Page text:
Print Friendly and PDF
only search openDemocracy.net

China: a 'great nation'?

About the author
Li Datong is a Chinese journalist and former editor of Bingdian (Freezing Point), a weekly supplement of the China Youth Daily newspaper. In 2006 he was the recipient of a Lettre Ulysses award for reportage on his experience at Bingdian

The television series The Rise of Great Nations, shown on China's state network CCTV across twelve episodes on 13-24 November 2006, has stirred up a lively media debate in China. Much of the heated public discussion that followed the transmission has focused on the defining terms of the series; "great nation" and "rising".

In particular, the trigger of the controversy stems from the adoption by the series of a new standpoint towards China's history: a move away from the condemnation (familiar in Chinese history textbooks) of "imperialist sin" and foreign powers which "get rich from the blood of others", and towards a more generally positive appraisal of other countries' national experiences. In this revised interpretation, the "sin" of the past has become rather a driving force and a condition for the rise of nations to global status.

Li Datong is a Chinese journalist and formerly editor of Freezing Point, a weekly supplement of the China Youth Daily newspaper

Also by Li Datong in openDemocracy:

"The story of Freezing Point"
(12 September 2006)

What's interesting is that this total reversal of the conventional viewpoint did not receive the same negative response as Yuan Weishi's article on "modernisation and history textbooks" in the publication Freezing Point in January 2006. Whereas that article was accused of being "an arrow aimed straight at the Communist Party leaders and the socialist system", The Rise of Great Nations was repeatedly shown on the most widely received form of media. This could be interpreted as a sign that the series was implicitly in line with the current aims of the ruling party.

It could equally be argued that throughout history, China has been a great nation; starting from as early as the Tang dynasty, China was already a "superpower". From this time, China had established a modern civil official system and imperial civil service examination system. Even in world trade, until the opium war in 1840, China showed disdain for independent warlords. At that time too, even post-industrial-revolution Britain could not provide commodities that China was prepared to exchange its goods for, and Britain had only hard currency and silver rather than goods to purchase China's own commodities.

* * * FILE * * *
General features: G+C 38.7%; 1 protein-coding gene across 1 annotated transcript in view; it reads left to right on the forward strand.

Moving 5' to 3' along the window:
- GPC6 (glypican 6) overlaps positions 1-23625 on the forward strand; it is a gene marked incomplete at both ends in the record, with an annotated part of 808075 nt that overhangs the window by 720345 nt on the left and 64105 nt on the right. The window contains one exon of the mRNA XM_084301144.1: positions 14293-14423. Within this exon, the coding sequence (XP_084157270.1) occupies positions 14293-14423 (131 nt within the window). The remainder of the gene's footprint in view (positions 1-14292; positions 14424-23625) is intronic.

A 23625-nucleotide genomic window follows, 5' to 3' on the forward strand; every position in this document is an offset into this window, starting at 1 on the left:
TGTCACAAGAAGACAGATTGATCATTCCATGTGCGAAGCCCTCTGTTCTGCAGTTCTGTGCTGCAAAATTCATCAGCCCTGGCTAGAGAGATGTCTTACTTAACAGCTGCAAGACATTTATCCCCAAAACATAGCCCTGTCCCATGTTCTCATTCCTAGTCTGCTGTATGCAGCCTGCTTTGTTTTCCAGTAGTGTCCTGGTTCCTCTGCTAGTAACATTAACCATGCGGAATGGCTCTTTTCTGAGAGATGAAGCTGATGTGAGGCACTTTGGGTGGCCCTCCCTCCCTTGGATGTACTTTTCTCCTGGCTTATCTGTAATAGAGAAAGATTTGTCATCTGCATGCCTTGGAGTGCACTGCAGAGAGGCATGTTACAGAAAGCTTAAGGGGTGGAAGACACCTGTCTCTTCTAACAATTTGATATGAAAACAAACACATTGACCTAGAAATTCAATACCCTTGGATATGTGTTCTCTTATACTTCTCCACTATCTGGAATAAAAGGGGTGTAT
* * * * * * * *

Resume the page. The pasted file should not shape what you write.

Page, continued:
From the middle of the 19th century, the big western powers started using military force to enter China. It was only at this time that China's emperor and her ministers discovered that the Chinese empire, which had always posed as the centre of the world, could simply collapse after one blow. Although magnificent on the surface, the country has long been submerged by the decay of its interior. What does this interior refer to? It refers to its system.

Unfortunately the series The Rise of Great Nations inadvertently managed to evade a fundamental point. Each great western nation achieved its status under various different historical conditions, many of which could not be reproduced today; but all had one thing in common, namely that their rise entailed a constant improvement in the rights of their people, and a severe restriction in the power of their rulers. Without such a foundation, "the rise of great nations" can be dangerous. Hitler's rule over Germany, militarist Japan and Stalinism in the Soviet Union are all examples of mistakes that should be learned from.

How to re-establish China's great national glory of the past is a question that political leaders and intellectuals have been anxiously thinking about for some time. Mao Tse-tung's way of dealing with it was to attack the west; without hesitation, he exhausted China's national strength in order to support this "world revolution". The attempt to keep pace with the rival superpowers, the United States and the Soviet Union, caused China to suffer a huge famine in the 1950s. As more than 30 million people were dying, huge sums of financial resources were still being used to develop nuclear weapons. The creation of a façade of "great nationhood" to mobilise such a national project can produce fear, but not respect.

Deng Xiaoping was much more prudent than Mao Zedong. He saw that without a developed economy, the lives of the people wouldn't be able to improve, let alone the possibility of establishing a great nation.

When the CCP's ruling legitimacy was on the brink of threat, he encouraged the development of the economy. However, this still did not give the people political rights; during this period the Tiananmen Square massacre happened, shaking the world. Can China, a country that mercilessly massacres its own people become a great nation that commands people's respect? Not in this way it can't.

In any case, for most Chinese people, talk of whether or not China is a great nation and whether or not it is rising is meaningless. What these people are concerned about is the improvement of their own living conditions, their rights, the increase of freedom and the reduction of terror. The size of the country a people belong to has no bearing on its happiness. Making the people pay a heavy price in order to satisfy political leaders' desire to create a great nation is the development pitfall that China's intellectual circles need to be looking at face on right now.


We encourage anyone to comment, please consult the
oD commenting guidelines if you have any questions.